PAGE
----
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Kiwi expat tax ruling

Kiwi expat tax ruling

10 years living outside New Zealand not enough to lose tax residence for Kiwi expats


At first glance, this is the key message of a recent Taxation Review Authority (TRA) case, says Rebecca Armour, head of KPMG’s International Expatriate Services tax team. It has the potential to undermine the non-resident tax status of a number of expatriate New Zealanders who may otherwise have considered themselves well and truly outside Inland Revenue’s reach.

The case involved a former soldier who left New Zealand permanently in 2003 to work in overseas hotspots as a security consultant. He was separated from his wife at the time of leaving (and later divorced) and had children, who remained in New Zealand. Financial support was provided and he held some New Zealand property investments (including some jointly with his ex-wife). The security consultant (taxpayer) also visited New Zealand every 5-6 months, including to see his immediate and extended family.

The tax residency rules are complex, and a high level of judgement is generally required in applying the rules, says Armour. Broadly, a person is deemed to be a New Zealand tax resident if they have a “permanent place of abode” here. Permanent place of abode tests the relationships or connections a person has with New Zealand, and their durability. A key part of the test is having a home or other property (“dwelling”) in which to live.

The TRA found that one of the taxpayer’s rental property investments constituted an available dwelling. Because the property was let on a periodic, rather than fixed term basis, the TRA considered it theoretically could be made available at short notice to the taxpayer. Its location in the same area as the taxpayer’s ex-wife and his children were living was also considered a relevant factor. This was notwithstanding the taxpayer never having lived in the property and arguing that he could not simply evict the tenants due to the way the property was owned.

This is a worrying development according to Armour, as it potentially puts expatriates’ New Zealand property investments directly in Inland Revenue’s crosshairs, even if they have purchased solely with the intention of renting.

The other link to New Zealand emphasised by the TRA was family connections. Namely the taxpayer’s continuing relationship with his children, including providing financial support and regular visits. The taxpayer’s close business relationship with his ex-wife was also noted.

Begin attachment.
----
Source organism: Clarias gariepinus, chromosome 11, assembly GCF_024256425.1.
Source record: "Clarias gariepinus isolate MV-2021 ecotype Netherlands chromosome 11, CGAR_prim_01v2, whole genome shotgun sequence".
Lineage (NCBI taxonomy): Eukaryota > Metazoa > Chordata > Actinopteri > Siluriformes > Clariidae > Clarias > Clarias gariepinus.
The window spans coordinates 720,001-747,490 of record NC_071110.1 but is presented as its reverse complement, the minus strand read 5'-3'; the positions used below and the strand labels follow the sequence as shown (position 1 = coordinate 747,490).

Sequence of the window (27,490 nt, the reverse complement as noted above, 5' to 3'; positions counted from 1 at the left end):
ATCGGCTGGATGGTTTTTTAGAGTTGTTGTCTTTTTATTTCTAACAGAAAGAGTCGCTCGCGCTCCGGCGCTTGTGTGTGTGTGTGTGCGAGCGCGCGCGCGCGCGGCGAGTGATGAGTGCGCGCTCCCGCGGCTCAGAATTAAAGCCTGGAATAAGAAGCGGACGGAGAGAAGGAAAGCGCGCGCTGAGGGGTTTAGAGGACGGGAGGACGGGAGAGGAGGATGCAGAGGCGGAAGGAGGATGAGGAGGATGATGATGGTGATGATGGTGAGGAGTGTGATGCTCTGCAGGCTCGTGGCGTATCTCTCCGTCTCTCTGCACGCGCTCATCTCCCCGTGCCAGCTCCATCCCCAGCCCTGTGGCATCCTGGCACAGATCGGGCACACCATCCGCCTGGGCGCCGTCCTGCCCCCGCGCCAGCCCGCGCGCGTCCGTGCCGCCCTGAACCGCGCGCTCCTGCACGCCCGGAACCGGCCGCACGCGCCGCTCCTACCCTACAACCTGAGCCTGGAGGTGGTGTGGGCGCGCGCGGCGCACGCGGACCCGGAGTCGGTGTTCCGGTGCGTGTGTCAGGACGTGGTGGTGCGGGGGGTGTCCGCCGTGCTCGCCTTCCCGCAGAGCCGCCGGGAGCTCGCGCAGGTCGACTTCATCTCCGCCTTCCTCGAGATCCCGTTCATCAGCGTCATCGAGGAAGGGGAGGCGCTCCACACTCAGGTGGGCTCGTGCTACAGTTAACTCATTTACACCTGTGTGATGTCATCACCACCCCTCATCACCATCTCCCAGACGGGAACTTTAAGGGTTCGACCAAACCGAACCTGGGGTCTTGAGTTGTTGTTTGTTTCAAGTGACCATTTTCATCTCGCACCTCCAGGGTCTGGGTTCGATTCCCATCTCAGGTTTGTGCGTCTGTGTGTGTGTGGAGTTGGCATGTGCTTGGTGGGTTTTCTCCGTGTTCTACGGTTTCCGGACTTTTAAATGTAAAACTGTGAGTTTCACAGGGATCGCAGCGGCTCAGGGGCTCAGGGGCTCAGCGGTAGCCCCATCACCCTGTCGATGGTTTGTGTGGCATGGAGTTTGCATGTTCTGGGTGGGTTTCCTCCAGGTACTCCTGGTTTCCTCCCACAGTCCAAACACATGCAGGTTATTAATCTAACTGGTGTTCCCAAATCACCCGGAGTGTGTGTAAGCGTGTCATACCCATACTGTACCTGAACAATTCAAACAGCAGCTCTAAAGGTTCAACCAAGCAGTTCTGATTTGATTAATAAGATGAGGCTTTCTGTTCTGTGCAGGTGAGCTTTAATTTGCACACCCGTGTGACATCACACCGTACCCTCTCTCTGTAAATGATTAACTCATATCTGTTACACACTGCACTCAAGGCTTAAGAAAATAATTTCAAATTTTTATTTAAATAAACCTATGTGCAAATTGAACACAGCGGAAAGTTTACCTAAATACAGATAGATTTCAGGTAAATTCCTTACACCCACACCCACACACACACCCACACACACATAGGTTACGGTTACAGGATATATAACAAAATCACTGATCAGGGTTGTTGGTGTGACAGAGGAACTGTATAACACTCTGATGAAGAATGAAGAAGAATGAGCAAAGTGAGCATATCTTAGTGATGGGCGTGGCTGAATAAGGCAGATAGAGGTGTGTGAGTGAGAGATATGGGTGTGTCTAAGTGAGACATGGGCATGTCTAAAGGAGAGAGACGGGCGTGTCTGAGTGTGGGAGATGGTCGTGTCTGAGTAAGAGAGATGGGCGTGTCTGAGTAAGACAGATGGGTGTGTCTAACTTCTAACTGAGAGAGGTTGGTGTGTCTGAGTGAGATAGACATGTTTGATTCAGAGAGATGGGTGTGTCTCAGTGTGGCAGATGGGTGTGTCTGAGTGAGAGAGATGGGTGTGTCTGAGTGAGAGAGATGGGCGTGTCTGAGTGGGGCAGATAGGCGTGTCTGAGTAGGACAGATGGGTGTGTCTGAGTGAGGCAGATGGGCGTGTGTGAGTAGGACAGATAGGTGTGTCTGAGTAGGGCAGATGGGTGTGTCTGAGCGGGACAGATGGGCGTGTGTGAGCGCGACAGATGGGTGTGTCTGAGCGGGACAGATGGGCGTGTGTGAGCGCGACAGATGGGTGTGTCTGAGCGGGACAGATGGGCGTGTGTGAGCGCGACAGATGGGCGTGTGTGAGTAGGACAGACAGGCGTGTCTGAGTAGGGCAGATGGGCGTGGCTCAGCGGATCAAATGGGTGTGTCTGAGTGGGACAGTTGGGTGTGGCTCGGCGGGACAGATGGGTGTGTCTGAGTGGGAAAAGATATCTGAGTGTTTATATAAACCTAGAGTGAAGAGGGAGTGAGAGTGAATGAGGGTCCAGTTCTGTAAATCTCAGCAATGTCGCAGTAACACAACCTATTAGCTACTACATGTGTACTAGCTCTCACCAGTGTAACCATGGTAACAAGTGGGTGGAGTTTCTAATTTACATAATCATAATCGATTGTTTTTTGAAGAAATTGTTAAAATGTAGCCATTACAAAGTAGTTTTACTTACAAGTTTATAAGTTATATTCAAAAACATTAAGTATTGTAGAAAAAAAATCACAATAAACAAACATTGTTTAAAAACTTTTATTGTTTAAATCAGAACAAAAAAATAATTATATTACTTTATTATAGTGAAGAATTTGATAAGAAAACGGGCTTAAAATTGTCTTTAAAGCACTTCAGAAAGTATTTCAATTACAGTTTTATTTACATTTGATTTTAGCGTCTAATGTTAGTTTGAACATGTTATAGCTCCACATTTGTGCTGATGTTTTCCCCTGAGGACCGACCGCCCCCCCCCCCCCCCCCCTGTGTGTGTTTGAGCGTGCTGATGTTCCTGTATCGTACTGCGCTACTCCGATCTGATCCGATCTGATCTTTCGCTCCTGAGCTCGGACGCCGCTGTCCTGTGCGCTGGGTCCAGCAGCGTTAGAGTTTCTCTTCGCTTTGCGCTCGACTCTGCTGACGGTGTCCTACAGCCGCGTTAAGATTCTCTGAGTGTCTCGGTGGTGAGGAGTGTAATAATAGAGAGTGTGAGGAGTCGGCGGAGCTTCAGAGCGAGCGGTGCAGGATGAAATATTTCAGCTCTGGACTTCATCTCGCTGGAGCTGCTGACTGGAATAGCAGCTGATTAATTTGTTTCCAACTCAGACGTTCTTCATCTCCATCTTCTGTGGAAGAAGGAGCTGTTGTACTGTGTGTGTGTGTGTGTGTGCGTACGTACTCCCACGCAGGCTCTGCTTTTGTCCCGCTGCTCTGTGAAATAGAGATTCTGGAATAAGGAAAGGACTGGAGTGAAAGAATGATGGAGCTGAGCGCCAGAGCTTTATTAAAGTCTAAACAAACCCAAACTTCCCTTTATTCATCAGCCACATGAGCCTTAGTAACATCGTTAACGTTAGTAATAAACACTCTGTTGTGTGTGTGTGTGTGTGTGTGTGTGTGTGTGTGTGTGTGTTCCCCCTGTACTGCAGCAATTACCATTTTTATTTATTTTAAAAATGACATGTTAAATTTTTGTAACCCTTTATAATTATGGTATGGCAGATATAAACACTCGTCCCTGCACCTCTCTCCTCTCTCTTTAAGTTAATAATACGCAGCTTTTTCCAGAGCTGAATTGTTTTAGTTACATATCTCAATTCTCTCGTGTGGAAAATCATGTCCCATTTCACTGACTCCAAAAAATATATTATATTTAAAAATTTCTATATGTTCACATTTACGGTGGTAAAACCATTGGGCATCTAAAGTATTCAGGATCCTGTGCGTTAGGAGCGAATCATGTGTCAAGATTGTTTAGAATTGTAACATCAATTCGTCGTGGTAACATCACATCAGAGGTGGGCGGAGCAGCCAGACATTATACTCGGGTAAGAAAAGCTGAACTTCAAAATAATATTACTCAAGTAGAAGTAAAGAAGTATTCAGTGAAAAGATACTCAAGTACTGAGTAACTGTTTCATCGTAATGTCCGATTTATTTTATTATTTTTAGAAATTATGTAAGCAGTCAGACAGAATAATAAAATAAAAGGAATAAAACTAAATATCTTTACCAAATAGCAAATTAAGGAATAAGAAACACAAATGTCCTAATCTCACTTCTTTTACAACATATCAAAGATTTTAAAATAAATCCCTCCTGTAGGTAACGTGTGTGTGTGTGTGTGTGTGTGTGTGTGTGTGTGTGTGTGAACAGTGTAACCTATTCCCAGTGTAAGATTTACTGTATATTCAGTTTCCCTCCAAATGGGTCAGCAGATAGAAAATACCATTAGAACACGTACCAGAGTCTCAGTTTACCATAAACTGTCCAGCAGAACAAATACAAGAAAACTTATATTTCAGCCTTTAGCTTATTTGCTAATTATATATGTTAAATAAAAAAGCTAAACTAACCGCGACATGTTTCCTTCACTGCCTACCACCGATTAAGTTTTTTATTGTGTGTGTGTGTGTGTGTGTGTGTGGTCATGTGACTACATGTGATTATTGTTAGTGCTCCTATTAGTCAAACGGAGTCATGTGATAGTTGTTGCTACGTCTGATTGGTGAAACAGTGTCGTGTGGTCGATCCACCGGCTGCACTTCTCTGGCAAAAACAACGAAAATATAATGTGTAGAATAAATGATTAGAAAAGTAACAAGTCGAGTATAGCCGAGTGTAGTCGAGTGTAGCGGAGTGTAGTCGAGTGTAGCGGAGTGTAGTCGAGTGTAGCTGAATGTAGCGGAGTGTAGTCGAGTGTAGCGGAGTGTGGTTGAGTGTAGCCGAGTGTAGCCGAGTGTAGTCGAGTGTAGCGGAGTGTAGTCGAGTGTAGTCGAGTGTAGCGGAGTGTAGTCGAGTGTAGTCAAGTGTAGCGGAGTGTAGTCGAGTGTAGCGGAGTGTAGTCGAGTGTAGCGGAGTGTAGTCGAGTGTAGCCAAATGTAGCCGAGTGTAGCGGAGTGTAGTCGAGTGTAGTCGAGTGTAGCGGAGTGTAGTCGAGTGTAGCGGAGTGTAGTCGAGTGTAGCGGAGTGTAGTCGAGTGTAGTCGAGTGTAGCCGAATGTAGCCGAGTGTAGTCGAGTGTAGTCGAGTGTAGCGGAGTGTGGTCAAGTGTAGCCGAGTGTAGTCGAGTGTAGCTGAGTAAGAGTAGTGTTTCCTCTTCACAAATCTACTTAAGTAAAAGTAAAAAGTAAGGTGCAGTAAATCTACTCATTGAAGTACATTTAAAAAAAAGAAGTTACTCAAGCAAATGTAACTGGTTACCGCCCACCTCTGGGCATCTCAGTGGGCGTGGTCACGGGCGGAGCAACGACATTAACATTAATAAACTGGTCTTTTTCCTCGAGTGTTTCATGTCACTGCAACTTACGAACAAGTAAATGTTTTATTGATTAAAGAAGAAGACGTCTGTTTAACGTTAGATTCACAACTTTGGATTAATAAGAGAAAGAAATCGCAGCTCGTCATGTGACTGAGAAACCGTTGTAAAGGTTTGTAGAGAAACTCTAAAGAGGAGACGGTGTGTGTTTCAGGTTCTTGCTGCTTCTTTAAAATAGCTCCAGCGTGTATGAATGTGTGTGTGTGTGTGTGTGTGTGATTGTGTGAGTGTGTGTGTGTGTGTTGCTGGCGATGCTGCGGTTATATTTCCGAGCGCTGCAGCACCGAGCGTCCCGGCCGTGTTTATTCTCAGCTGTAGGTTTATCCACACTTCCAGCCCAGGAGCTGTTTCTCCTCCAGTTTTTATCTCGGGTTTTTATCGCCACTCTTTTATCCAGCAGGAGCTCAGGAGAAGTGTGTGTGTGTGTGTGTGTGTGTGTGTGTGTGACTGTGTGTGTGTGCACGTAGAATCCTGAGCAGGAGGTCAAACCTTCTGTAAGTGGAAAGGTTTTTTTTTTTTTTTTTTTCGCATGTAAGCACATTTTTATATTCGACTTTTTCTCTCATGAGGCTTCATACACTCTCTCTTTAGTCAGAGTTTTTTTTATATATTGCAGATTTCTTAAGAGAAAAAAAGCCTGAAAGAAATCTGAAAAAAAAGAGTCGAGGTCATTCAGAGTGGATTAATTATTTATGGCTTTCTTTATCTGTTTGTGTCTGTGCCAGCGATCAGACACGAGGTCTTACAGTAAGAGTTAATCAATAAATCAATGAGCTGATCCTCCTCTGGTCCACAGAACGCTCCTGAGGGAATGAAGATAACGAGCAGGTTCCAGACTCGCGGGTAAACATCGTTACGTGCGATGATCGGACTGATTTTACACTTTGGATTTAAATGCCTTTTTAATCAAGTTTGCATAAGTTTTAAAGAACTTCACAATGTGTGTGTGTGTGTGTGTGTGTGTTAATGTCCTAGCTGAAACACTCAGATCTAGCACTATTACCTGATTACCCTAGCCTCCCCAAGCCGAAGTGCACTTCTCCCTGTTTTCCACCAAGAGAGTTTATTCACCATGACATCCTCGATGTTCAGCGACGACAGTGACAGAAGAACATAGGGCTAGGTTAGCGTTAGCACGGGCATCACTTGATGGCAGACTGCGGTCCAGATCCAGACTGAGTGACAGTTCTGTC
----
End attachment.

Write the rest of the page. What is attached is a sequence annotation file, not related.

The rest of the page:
While some emphasis can be placed on family ties, in the residence context, Armour says that in the present case the taxpayer argued that his relationship with his former spouse and children had actually broken down while he was overseas.

The lack of economic, social or family ties to another country (or countries) also did not help the taxpayer. While the Judge accepted that the overseas locations in which the taxpayer was based were not conducive to putting down roots, he considered that this made it difficult to place any weight on ties to countries other than New Zealand.

The decision also highlights the importance of (1) evidencing the intention to leave New Zealand permanently, and (2) doing this contemporaneously, says Armour. The failure to do this resulted in the TRA placing little weight on what may have otherwise been a very important factor in the taxpayer’s favour.

Overall, the decision is surprising says Armour, as most would expect 10 years away is long enough to sever tax residency ties with New Zealand, regardless of visits, investments, and family connections here. Certainly, past Inland Revenue guidance on this issue would suggest this is the case.

Very disappointing is how Armour describes the TRA’s finding that the taxpayer’s position, if viewed objectively, failed to meet the standard of being about as likely as not to be correct, and as a result penalties for taxing an unacceptable tax position were justified. While each residence case must be considered on its facts, it is very difficult to see how the taxpayer’s fact pattern and arguments did not support at least a 50% probability of success.

A pessimistic view is that New Zealanders now need to break all ties with New Zealand to be confident they no longer retain New Zealand tax residence when they leave to work and live overseas. Bluntly, this suggests no investment properties or close family connections. This is particularly relevant for expatriates working in countries not covered by New Zealand’s network of Double Tax Agreements, such as the Middle East, Africa, South America and parts of Asia and Eastern Europe. (DTAs offer some protection in situations like these by limiting New Zealand’s rights to tax.) Taking a contra position could result not just in additional tax to pay but also shortfall penalties.

However, there is a ray of hope that Inland Revenue’s upcoming statement on tax residence may provide some workable and practical guidance in this area. In light of this recent decision, this will be more important than ever.

Ends

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